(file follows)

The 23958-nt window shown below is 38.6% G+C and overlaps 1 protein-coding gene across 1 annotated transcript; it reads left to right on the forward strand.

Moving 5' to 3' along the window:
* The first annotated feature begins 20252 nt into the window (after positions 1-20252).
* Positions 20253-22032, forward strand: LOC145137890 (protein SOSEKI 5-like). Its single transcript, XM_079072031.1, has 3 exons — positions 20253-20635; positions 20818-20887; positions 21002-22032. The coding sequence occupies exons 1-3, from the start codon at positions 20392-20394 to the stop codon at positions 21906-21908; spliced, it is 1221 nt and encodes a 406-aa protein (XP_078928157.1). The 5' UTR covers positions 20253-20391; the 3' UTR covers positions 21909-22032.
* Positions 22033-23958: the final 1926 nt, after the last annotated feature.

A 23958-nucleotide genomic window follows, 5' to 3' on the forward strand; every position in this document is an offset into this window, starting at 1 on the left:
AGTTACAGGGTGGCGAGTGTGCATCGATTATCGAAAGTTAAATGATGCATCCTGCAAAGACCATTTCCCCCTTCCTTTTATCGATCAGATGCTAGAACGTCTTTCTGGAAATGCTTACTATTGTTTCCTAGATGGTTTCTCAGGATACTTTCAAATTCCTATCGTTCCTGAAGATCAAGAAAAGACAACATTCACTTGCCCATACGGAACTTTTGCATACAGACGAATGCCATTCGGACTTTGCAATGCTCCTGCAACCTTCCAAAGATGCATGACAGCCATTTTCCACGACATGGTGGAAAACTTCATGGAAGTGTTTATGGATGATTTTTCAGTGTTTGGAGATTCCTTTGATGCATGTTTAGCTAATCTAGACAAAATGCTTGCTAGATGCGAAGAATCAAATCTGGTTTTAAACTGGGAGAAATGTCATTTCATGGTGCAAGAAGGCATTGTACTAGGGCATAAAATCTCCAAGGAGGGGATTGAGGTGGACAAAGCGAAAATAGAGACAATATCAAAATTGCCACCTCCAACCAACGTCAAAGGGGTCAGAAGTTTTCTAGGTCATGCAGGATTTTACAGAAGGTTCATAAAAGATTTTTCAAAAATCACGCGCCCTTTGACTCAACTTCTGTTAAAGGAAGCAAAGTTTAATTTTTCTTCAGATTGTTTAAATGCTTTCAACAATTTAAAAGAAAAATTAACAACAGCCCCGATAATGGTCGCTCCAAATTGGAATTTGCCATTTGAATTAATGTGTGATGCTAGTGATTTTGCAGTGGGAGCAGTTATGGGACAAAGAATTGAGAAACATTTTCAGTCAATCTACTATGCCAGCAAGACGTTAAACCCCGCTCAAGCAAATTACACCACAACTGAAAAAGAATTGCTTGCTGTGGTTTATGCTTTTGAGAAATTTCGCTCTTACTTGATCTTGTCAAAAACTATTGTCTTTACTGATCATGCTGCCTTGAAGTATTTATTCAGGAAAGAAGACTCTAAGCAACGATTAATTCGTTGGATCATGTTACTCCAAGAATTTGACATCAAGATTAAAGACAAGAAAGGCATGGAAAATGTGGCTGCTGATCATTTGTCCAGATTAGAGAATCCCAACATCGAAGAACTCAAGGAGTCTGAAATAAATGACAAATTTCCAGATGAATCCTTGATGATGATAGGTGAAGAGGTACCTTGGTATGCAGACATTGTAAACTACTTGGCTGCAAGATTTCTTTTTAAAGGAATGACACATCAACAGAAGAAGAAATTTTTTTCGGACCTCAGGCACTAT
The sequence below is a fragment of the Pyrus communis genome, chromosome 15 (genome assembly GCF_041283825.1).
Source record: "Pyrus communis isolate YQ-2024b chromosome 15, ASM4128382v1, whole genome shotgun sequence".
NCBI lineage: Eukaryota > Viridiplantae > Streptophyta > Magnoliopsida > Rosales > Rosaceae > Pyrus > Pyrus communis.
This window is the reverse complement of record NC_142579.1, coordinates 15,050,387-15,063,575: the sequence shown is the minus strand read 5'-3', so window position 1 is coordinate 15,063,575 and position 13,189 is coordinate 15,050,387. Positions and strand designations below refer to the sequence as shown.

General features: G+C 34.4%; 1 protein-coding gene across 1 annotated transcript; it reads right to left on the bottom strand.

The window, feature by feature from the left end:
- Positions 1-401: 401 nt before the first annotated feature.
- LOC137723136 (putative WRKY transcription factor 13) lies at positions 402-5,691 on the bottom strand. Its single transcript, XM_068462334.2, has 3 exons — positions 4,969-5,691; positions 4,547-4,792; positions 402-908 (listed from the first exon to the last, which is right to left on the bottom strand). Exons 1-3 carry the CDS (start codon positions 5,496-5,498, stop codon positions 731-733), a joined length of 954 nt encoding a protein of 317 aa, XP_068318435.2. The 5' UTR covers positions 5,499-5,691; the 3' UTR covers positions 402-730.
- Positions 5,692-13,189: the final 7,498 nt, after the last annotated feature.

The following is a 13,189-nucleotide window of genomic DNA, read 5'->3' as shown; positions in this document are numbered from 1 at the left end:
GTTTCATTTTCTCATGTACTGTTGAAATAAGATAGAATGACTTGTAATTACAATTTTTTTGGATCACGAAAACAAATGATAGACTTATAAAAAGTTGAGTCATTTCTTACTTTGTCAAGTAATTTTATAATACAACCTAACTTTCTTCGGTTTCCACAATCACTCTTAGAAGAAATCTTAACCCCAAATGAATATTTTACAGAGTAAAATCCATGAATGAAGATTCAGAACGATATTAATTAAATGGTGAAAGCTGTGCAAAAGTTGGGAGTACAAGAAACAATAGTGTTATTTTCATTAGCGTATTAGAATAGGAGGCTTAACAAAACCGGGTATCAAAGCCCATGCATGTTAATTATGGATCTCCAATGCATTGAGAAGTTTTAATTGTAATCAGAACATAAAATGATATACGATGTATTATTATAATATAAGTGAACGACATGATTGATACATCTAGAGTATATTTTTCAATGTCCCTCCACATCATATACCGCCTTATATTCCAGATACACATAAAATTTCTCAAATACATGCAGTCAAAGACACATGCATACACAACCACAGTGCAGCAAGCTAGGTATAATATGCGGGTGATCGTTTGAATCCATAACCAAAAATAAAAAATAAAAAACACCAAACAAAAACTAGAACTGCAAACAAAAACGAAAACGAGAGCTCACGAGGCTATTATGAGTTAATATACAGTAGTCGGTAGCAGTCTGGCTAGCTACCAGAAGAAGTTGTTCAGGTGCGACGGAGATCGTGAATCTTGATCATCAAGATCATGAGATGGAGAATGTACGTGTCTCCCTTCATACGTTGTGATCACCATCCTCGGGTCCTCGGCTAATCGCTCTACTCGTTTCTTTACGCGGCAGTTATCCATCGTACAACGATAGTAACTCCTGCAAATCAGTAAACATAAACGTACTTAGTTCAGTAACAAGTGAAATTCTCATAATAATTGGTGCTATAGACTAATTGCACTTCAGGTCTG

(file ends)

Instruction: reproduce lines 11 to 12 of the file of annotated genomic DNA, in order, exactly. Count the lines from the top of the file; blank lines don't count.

This window is the reverse complement of record NC_142579.1, coordinates 15,050,387-15,063,575: the sequence shown is the minus strand read 5'-3', so window position 1 is coordinate 15,063,575 and position 13,189 is coordinate 15,050,387. Positions and strand designations below refer to the sequence as shown.

General features: G+C 34.4%; 1 protein-coding gene across 1 annotated transcript; it reads right to left on the bottom strand.